Because I don't have 7 children or a zucchini garden I tend to do things in small batches the first time. I bought the small canning jars, 12 in all, expecting to use only about 5 or so. In the end, I only filled three and all who have tasted have made me promise to make more. Anyway, sometimes you learn best by muddling through.
First of all, there are LOTS of YouTube and Blog videos about making preserves, and a lot of them range from maddening to vague, with only a few punctuated with the kind of help a self made cook really needs. So hopefully my learning curve will help you. If you're interested, I chose to use a recipe from a blog by David Lebovitz. It's great and very simple. When I read his blog I knew he was my kind of mentor, especially when he talked about learning to do this without a perfect recipe. You go Dave.
Next, it's important that you have everything out and ready to go. This happens FAST and you will want things at your fingertips. I'll get to the tools as well as the ingredients in the recipe below.
Finally, go buy a loaf of ciabatta bread now, 'cause you are GONNA WANT this slathered on it the next morning when you make french toast.
Recipe: Pitifully Easy Cherry Preserves
Sterilize the jars and lids. I just run them through my dishwasher. It's okay if when you take them out and fill them they're hot. So is that blazing red syrup you're putting in them.
Now. Get a roll of paper towels close at hand, a good, sharp paring knife, and for heaven's sake, wear black. Wash cherries thoroughly, remove stems. Cut each cherry in half, like you would do if you were going to pit an avocado. Peel off one side. Dig out the pit with the knife and place the two halves in a bowl. (Sometimes it's not two halves, sometimes it ends up in 5 pieces, but it doesn't matter. Just start stacking them up.) Now, chop 3/4ths of them into smaller pieces and leave the last 1/4 a little larger. Not as big as halves, just not mince-meat.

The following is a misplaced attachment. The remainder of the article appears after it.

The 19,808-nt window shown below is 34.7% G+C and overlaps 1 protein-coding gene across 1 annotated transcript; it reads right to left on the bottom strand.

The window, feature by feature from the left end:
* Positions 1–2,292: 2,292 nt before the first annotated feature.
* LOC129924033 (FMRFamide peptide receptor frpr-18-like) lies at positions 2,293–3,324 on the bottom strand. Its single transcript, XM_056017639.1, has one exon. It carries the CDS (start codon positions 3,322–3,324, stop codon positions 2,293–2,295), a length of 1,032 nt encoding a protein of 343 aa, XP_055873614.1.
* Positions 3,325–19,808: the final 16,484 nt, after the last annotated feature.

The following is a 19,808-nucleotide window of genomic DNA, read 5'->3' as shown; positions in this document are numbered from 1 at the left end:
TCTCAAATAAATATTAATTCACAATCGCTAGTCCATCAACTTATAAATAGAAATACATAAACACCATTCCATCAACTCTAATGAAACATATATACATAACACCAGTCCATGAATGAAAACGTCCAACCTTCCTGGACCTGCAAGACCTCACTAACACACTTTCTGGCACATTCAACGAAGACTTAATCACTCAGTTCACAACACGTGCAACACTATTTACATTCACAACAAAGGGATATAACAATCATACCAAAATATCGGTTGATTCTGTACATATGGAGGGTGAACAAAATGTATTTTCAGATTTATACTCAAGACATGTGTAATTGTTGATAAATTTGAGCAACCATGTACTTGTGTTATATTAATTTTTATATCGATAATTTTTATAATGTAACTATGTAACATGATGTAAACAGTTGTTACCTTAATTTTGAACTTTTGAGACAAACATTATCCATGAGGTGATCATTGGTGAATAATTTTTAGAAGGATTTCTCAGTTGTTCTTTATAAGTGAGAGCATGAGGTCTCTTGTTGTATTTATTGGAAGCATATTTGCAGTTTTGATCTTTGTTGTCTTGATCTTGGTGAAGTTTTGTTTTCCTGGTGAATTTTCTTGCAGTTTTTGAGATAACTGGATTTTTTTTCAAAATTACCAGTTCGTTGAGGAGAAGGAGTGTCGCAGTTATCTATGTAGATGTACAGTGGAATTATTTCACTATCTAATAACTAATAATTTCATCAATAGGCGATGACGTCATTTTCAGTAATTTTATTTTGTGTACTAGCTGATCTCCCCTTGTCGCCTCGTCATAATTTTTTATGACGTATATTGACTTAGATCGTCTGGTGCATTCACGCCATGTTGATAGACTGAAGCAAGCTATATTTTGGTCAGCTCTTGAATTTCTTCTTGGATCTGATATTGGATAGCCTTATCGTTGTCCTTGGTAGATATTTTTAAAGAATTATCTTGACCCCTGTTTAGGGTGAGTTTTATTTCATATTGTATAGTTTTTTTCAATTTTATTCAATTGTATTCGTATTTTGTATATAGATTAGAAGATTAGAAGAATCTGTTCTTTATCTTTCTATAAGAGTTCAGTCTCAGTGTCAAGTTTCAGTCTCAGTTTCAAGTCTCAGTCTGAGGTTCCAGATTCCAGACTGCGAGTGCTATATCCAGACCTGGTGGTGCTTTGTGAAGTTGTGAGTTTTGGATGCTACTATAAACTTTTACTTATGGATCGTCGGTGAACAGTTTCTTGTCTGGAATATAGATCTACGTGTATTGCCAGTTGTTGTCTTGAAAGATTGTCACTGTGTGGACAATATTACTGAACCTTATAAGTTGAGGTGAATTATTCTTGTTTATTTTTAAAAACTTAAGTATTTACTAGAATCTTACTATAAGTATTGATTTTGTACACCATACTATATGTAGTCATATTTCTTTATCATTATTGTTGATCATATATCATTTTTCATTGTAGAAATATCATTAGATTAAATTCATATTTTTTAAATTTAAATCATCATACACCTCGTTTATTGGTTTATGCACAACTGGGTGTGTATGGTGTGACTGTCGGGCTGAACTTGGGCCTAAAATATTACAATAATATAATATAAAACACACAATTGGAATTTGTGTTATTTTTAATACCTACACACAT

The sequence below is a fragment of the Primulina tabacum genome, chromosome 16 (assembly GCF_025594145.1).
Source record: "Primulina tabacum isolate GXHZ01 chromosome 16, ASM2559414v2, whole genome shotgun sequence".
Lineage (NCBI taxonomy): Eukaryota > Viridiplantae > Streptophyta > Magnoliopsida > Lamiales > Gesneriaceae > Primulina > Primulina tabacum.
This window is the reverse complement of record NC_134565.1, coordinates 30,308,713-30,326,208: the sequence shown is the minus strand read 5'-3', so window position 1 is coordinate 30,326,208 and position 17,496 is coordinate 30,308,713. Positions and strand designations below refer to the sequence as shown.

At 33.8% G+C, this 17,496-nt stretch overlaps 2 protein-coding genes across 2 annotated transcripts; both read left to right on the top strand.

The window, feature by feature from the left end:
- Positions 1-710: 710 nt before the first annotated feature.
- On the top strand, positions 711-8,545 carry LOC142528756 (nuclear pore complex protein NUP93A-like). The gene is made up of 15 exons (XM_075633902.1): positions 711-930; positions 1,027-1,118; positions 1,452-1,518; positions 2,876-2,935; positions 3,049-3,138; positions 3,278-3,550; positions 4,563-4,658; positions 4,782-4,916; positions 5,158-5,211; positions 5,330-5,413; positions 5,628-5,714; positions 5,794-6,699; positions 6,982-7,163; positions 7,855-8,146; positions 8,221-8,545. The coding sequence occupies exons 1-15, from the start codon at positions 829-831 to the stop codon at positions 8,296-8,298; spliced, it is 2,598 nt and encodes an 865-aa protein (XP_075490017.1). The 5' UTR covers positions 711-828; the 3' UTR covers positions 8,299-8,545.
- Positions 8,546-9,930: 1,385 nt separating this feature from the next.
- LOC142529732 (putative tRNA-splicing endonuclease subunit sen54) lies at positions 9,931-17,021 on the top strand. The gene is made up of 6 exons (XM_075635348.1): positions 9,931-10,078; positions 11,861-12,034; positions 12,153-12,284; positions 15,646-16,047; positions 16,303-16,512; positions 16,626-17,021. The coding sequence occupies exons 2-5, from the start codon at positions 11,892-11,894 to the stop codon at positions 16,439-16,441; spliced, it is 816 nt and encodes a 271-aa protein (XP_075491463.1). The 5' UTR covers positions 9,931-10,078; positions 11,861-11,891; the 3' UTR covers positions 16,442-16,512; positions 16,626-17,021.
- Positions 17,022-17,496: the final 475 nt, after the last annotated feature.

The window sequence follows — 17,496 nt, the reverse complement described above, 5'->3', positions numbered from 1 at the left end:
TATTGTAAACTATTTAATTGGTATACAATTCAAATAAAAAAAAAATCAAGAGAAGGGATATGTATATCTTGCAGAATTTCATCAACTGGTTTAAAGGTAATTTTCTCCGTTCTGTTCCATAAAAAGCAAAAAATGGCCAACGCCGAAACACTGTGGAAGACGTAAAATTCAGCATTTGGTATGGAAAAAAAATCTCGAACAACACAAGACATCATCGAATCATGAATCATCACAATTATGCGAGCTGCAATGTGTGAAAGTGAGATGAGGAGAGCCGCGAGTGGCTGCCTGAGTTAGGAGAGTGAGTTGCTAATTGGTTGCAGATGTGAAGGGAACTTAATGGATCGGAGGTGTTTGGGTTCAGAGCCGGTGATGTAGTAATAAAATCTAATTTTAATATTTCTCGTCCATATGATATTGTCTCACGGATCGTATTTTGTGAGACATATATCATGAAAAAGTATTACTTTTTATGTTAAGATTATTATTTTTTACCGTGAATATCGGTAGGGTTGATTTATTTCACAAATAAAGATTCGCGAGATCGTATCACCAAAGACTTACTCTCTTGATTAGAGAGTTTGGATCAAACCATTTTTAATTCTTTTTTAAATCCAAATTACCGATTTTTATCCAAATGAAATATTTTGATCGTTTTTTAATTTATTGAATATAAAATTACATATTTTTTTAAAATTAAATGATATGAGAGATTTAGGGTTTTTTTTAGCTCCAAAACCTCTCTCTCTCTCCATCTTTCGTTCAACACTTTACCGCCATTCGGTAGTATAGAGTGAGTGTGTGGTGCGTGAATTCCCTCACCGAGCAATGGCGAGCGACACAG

Place in a large, deep dutch oven. (I LOVE using my cast iron pot.) add the lemon juice. Cook over moderately low head until they're all nice and soft, like they would be if you were cooking cranberries for Turkey Day. About 20 minutes if you're cooking on a lower heat. Now, take them back out and measure them. For me I ended up with cherries AND syrup close to 3 cups. Now, measure out 3/4 that amount of sugar. Put the fruit back in the pan, add the sugar and the lemon zest and before the magic begins there's one more task. Okay, take a small glass plate and place it in the freezer. It is our cheat plate to test when our concoction is done. Now, turn the heat on almost to high, get your best wooden spatula, make sure no one is going to run in your kitchen asking you to take a phone call, sign for a package, or switch TV channels.
The next 7 minutes belongs to your pot. Stir in the sugar and keep cooking, and you'll see it all come to a rolling boil. You don't want a violent boil, just keep it going. Stir for about 4 minutes and the mixture should start to show less bubbles and a little bit of thickening. Take the pot off the stove, pull out the plate, and put a bit on the syrup on the plate and back in the freezer. This is now the moment you can change the channel for any helpless people in your home, or put the towels in the drier. Now, back at it. After about 4 minutes, check the freezer. When you nudge the syrup, does it kind of wrinkle and hold? If not, cook the syrup a bit longer, 2 to 3 minutes and check again. It will probably be good the second time. Now we're not looking for a rubbery consistency, just a bit of a wrinkle. You do NOT want to turn this to a crystal, overcooked mess. Those cherries deserve your vigilance!
Guess what. You're DONE! Take the pot of yumminess and add that dash of Grand Marnier. It REALLY brings out the depth of flavor and it sounds fun when you're telling people what your secret ingredient is. Okay, place in jars with about 1/2 inch room at the top, and seal tightly. You can, at this point, move to a water bath and seal so you can store for a long time. But this isn't going to last, 'cause it's waay too awesome, so I just let them sit on the counter for about 3 hours until they're not hot, and then you put them in the fridge.
They'll last for about 2 to 3 months. If they do, you have serious issues about avoidance. I'm telling ya, the next morning the ciabatta will do all the talking and you'll be smacking your lips!
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Meet the Cook...
My name is Camine Pappas and I love to create beautiful and delicious food that anyone can make. My signature style centers around a love for combining things in a way you might not expect as I work to find a hidden combination of colors, textures and flavors from the things that are in my pantry and/or easy to obtain.